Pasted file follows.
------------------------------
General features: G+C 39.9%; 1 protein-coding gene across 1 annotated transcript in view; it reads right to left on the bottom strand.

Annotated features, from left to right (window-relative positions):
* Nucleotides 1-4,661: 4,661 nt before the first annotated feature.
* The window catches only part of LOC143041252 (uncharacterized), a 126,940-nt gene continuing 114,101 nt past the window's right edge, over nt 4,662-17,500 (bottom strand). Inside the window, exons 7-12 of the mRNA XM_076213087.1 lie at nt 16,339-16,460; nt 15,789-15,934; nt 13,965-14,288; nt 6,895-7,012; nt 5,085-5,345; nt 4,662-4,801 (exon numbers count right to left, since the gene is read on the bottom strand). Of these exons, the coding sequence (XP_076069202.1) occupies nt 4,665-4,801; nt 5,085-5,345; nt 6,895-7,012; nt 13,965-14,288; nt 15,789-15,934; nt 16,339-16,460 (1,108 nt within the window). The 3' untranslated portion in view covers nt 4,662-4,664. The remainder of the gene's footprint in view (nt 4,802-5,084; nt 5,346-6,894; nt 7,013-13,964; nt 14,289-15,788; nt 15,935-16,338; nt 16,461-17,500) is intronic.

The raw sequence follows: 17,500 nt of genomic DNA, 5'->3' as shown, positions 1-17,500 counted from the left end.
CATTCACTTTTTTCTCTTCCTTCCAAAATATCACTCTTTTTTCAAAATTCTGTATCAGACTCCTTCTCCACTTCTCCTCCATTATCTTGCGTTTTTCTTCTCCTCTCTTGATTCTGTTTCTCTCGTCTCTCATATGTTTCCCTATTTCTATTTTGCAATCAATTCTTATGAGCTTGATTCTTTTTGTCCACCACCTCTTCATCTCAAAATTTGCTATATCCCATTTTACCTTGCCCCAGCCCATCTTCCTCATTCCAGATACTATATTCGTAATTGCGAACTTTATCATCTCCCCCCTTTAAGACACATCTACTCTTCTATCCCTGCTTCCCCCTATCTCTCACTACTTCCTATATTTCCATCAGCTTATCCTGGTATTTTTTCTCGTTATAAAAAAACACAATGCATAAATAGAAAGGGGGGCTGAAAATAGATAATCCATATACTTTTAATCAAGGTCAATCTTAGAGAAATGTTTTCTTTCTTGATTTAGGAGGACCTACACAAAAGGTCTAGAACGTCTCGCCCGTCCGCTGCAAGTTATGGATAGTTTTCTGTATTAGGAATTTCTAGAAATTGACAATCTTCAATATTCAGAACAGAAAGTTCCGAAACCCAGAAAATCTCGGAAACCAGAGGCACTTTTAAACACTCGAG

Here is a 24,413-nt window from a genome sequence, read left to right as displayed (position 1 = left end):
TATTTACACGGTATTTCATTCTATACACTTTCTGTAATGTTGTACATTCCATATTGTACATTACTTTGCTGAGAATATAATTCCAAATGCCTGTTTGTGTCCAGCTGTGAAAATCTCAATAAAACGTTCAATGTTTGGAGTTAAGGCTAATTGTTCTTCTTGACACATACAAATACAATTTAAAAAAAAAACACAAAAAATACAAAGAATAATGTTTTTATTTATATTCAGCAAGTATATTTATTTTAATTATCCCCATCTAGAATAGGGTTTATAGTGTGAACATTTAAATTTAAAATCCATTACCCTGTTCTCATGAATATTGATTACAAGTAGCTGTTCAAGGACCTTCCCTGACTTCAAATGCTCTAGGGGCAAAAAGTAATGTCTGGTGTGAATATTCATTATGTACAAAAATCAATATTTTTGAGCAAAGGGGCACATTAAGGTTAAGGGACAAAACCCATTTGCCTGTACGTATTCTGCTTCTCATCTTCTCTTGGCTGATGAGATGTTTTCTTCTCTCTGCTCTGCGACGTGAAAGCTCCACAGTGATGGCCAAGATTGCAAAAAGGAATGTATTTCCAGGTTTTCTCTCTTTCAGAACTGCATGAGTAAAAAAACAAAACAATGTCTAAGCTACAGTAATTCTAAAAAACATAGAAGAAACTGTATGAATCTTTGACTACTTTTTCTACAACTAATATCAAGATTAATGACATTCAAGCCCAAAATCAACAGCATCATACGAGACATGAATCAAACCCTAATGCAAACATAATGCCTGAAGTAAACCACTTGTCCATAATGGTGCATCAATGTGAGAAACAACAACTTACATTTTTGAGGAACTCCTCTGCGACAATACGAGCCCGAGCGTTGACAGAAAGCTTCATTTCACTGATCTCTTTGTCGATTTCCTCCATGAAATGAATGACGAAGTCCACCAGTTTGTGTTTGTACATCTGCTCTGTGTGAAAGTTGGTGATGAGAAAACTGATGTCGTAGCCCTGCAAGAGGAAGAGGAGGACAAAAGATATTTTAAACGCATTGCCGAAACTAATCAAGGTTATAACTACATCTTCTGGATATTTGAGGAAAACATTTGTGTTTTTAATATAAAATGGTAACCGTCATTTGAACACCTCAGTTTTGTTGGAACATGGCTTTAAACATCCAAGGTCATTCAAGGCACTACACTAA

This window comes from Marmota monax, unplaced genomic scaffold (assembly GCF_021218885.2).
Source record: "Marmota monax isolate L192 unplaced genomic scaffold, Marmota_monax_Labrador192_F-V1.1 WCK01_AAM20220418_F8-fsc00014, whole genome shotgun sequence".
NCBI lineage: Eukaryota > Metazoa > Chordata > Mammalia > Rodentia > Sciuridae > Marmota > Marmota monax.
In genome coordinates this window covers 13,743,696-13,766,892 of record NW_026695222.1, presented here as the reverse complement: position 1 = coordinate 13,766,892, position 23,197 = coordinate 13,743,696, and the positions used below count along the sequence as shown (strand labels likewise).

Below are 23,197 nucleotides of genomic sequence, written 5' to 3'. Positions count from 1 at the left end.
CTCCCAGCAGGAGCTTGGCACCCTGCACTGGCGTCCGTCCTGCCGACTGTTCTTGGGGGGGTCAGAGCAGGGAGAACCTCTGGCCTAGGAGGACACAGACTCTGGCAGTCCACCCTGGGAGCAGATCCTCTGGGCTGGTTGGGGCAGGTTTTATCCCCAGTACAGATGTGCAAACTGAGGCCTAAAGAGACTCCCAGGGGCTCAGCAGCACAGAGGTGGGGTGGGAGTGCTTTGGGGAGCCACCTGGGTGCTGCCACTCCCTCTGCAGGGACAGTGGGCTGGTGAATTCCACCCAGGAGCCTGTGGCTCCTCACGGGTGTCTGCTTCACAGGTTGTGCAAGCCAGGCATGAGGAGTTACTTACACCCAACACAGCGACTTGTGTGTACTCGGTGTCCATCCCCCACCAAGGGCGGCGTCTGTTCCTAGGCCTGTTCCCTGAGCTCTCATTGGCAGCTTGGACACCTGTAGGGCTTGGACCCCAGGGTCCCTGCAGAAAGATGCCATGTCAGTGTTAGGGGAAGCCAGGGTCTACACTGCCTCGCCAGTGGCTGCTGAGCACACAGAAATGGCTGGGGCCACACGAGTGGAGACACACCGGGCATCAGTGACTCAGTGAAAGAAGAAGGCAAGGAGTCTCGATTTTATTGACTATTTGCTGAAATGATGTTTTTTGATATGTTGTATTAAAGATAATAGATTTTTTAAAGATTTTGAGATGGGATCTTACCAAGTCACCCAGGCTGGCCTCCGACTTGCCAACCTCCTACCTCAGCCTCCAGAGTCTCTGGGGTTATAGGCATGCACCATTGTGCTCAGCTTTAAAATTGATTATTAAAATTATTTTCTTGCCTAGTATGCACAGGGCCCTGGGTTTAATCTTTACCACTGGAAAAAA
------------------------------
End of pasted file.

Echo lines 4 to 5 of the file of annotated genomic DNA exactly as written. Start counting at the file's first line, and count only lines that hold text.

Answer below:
* The window catches only part of LOC143041252 (uncharacterized), a 126,940-nt gene continuing 114,101 nt past the window's right edge, over nt 4,662-17,500 (bottom strand). Inside the window, exons 7-12 of the mRNA XM_076213087.1 lie at nt 16,339-16,460; nt 15,789-15,934; nt 13,965-14,288; nt 6,895-7,012; nt 5,085-5,345; nt 4,662-4,801 (exon numbers count right to left, since the gene is read on the bottom strand). Of these exons, the coding sequence (XP_076069202.1) occupies nt 4,665-4,801; nt 5,085-5,345; nt 6,895-7,012; nt 13,965-14,288; nt 15,789-15,934; nt 16,339-16,460 (1,108 nt within the window). The 3' untranslated portion in view covers nt 4,662-4,664. The remainder of the gene's footprint in view (nt 4,802-5,084; nt 5,346-6,894; nt 7,013-13,964; nt 14,289-15,788; nt 15,935-16,338; nt 16,461-17,500) is intronic.

The raw sequence follows: 17,500 nt of genomic DNA, 5'->3' as shown, positions 1-17,500 counted from the left end.